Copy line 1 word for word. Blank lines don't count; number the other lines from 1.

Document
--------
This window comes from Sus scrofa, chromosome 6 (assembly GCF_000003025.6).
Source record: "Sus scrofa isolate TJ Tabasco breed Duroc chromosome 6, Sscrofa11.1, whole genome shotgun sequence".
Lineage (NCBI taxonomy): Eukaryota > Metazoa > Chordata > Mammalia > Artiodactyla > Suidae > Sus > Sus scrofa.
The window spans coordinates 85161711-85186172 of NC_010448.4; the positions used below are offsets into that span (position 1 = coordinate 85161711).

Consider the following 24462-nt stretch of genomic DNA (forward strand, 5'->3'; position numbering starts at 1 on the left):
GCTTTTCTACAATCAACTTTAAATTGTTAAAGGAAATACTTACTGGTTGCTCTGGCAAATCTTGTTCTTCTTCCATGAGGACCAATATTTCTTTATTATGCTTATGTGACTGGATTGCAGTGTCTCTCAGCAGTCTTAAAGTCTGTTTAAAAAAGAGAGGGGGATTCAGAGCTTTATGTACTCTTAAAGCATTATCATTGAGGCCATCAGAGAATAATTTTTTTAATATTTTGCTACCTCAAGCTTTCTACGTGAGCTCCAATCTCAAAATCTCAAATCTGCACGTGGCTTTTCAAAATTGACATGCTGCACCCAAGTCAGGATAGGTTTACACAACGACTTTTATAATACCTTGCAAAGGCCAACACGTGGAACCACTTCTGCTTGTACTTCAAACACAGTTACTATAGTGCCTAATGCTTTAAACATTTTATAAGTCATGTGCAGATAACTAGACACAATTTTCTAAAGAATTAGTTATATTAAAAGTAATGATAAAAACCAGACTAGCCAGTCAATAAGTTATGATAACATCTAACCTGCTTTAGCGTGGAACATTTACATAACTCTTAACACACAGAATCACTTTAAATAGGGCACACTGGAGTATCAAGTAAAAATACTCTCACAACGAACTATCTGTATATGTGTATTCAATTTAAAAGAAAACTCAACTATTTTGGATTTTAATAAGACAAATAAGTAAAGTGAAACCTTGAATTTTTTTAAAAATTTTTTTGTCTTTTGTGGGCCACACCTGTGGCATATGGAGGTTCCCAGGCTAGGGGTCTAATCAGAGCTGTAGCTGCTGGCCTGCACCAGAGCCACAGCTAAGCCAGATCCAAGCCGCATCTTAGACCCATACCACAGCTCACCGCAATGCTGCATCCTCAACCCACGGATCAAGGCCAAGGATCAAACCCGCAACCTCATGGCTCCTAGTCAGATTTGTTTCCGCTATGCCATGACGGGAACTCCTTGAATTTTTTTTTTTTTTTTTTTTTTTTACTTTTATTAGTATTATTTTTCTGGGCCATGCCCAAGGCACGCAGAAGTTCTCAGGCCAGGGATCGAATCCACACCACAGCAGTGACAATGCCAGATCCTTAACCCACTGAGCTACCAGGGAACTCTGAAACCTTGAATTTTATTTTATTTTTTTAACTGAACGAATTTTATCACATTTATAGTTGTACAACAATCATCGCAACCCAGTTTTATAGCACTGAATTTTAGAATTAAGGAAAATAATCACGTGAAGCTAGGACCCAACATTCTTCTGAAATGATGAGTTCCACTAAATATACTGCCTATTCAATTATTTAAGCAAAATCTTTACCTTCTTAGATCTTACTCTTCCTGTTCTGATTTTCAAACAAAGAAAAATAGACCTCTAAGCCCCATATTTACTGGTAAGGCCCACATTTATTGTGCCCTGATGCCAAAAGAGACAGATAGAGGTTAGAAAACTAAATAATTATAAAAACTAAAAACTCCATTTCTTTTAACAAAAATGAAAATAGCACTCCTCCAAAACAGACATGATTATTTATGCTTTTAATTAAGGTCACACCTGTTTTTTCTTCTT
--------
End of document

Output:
This window comes from Sus scrofa, chromosome 6 (assembly GCF_000003025.6).